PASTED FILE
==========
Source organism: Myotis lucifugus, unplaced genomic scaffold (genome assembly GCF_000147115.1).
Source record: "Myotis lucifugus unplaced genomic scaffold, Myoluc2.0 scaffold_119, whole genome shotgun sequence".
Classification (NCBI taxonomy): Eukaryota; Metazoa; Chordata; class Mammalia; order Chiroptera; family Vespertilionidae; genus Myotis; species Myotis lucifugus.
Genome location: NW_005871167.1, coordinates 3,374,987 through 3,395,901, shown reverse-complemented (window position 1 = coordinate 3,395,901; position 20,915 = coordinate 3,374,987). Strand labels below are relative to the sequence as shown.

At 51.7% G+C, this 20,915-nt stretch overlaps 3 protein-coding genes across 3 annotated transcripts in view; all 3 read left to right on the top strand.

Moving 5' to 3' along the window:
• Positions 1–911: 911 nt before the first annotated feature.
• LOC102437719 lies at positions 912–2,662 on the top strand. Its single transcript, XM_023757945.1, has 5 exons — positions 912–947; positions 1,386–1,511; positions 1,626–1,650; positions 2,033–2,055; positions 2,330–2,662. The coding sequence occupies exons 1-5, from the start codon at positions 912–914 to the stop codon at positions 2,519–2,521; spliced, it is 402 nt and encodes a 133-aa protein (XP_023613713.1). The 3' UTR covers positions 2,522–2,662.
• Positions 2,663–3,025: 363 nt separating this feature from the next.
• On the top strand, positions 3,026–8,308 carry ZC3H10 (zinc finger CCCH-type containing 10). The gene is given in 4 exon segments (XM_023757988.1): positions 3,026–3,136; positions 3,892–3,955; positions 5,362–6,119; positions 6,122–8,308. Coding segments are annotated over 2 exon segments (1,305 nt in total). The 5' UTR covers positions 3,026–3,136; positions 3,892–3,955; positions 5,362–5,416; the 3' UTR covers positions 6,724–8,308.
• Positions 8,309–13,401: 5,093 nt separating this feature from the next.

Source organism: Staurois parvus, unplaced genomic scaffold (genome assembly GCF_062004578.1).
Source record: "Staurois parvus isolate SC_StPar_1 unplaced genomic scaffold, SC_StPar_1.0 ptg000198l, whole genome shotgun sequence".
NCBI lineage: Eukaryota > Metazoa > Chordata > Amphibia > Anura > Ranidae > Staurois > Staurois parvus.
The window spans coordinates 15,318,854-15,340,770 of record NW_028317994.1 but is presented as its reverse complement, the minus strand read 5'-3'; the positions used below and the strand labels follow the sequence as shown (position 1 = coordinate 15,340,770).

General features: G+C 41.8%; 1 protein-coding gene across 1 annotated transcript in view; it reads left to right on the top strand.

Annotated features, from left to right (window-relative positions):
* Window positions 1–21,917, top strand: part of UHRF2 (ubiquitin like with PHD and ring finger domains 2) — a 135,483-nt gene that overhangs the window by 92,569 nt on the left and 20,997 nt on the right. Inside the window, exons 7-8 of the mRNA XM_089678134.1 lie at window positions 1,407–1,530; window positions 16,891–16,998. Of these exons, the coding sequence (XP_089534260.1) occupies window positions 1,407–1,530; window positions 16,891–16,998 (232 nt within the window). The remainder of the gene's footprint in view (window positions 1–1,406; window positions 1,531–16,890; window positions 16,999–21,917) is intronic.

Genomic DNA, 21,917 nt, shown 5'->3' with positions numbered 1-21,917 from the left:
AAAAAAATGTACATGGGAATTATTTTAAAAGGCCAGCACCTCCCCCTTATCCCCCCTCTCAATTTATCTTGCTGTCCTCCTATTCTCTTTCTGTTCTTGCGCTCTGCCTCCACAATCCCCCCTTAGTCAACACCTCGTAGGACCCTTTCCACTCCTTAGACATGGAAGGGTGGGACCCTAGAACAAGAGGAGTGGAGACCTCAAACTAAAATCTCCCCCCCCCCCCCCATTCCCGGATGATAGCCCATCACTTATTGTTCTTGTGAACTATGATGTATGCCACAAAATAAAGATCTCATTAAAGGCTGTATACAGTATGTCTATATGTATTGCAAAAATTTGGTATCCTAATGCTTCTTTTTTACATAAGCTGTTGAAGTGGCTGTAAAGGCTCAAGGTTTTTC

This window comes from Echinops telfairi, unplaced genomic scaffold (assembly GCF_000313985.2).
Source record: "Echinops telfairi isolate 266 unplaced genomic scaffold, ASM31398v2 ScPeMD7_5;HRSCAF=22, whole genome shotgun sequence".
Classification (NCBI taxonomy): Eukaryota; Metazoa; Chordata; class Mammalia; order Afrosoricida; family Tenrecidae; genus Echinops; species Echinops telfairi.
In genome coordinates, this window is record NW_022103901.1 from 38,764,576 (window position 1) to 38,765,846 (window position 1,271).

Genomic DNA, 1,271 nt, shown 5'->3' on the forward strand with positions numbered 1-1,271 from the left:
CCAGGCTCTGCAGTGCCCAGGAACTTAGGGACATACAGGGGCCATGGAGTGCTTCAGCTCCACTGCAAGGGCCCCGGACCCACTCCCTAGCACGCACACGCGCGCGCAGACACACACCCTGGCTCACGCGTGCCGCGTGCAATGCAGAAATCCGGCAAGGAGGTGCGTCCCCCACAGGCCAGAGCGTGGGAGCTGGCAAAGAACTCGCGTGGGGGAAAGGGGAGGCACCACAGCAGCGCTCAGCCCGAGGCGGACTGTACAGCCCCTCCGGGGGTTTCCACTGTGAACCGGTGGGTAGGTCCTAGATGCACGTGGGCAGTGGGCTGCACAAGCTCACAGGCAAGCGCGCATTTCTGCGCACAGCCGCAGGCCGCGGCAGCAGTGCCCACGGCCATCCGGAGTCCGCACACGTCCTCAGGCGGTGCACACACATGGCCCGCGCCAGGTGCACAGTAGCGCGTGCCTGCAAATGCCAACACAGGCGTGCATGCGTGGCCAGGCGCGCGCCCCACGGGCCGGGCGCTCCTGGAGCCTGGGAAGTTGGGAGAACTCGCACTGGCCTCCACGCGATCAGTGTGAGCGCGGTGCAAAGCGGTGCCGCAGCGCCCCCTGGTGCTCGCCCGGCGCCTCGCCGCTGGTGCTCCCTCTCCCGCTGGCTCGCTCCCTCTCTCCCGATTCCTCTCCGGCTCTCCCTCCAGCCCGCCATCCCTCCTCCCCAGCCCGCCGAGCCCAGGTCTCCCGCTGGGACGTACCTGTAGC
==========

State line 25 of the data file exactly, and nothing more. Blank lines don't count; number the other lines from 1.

Genomic DNA, 1,271 nt, shown 5'->3' on the forward strand with positions numbered 1-1,271 from the left: